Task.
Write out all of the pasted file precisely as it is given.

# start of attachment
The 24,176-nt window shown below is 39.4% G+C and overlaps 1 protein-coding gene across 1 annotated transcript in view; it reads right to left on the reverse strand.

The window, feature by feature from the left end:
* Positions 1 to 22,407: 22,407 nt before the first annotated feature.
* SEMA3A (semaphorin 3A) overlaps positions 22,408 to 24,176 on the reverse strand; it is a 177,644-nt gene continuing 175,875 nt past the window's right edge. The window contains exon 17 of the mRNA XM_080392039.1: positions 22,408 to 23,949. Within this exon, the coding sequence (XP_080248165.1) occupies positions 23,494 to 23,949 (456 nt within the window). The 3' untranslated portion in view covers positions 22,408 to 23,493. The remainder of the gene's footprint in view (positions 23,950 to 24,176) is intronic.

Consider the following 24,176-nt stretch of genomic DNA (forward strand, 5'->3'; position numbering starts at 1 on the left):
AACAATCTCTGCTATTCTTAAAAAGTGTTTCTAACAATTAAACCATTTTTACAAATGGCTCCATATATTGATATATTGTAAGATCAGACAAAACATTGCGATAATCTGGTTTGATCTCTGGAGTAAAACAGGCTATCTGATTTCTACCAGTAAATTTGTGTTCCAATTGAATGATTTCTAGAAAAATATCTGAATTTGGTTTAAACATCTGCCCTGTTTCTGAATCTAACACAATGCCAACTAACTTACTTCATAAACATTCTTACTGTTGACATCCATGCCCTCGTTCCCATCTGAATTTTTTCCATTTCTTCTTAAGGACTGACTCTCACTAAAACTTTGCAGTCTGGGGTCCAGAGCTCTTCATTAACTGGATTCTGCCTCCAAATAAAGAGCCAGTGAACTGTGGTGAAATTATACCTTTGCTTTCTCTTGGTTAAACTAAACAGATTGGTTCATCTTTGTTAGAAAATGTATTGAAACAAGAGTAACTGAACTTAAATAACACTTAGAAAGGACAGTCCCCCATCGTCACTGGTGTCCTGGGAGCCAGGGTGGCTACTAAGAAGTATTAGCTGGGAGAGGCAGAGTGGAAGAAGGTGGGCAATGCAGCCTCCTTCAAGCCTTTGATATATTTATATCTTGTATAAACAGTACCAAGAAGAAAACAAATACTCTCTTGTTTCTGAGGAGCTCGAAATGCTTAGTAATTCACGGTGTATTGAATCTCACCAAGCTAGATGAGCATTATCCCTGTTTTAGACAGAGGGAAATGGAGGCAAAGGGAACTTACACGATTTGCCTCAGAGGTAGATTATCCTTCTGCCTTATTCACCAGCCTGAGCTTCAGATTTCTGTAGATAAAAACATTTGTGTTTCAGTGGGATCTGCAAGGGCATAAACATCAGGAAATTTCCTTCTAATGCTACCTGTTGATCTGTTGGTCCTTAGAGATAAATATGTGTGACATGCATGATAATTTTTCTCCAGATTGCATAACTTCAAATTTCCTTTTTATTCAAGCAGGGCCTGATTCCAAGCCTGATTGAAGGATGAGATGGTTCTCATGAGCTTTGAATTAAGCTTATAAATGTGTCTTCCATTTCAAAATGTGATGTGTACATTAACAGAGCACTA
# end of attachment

The 24,176-nt window shown below is 39.4% G+C and overlaps 1 protein-coding gene across 1 annotated transcript in view; it reads right to left on the reverse strand.

The window, feature by feature from the left end:
* Positions 1 to 22,407: 22,407 nt before the first annotated feature.
* SEMA3A (semaphorin 3A) overlaps positions 22,408 to 24,176 on the reverse strand; it is a 177,644-nt gene continuing 175,875 nt past the window's right edge. The window contains exon 17 of the mRNA XM_080392039.1: positions 22,408 to 23,949. Within this exon, the coding sequence (XP_080248165.1) occupies positions 23,494 to 23,949 (456 nt within the window). The 3' untranslated portion in view covers positions 22,408 to 23,493. The remainder of the gene's footprint in view (positions 23,950 to 24,176) is intronic.

Consider the following 24,176-nt stretch of genomic DNA (forward strand, 5'->3'; position numbering starts at 1 on the left):
AACAATCTCTGCTATTCTTAAAAAGTGTTTCTAACAATTAAACCATTTTTACAAATGGCTCCATATATTGATATATTGTAAGATCAGACAAAACATTGCGATAATCTGGTTTGATCTCTGGAGTAAAACAGGCTATCTGATTTCTACCAGTAAATTTGTGTTCCAATTGAATGATTTCTAGAAAAATATCTGAATTTGGTTTAAACATCTGCCCTGTTTCTGAATCTAACACAATGCCAACTAACTTACTTCATAAACATTCTTACTGTTGACATCCATGCCCTCGTTCCCATCTGAATTTTTTCCATTTCTTCTTAAGGACTGACTCTCACTAAAACTTTGCAGTCTGGGGTCCAGAGCTCTTCATTAACTGGATTCTGCCTCCAAATAAAGAGCCAGTGAACTGTGGTGAAATTATACCTTTGCTTTCTCTTGGTTAAACTAAACAGATTGGTTCATCTTTGTTAGAAAATGTATTGAAACAAGAGTAACTGAACTTAAATAACACTTAGAAAGGACAGTCCCCCATCGTCACTGGTGTCCTGGGAGCCAGGGTGGCTACTAAGAAGTATTAGCTGGGAGAGGCAGAGTGGAAGAAGGTGGGCAATGCAGCCTCCTTCAAGCCTTTGATATATTTATATCTTGTATAAACAGTACCAAGAAGAAAACAAATACTCTCTTGTTTCTGAGGAGCTCGAAATGCTTAGTAATTCACGGTGTATTGAATCTCACCAAGCTAGATGAGCATTATCCCTGTTTTAGACAGAGGGAAATGGAGGCAAAGGGAACTTACACGATTTGCCTCAGAGGTAGATTATCCTTCTGCCTTATTCACCAGCCTGAGCTTCAGATTTCTGTAGATAAAAACATTTGTGTTTCAGTGGGATCTGCAAGGGCATAAACATCAGGAAATTTCCTTCTAATGCTACCTGTTGATCTGTTGGTCCTTAGAGATAAATATGTGTGACATGCATGATAATTTTTCTCCAGATTGCATAACTTCAAATTTCCTTTTTATTCAAGCAGGGCCTGATTCCAAGCCTGATTGAAGGATGAGATGGTTCTCATGAGCTTTGAATTAAGCTTATAAATGTGTCTTCCATTTCAAAATGTGATGTGTACATTAACAGAGCACTA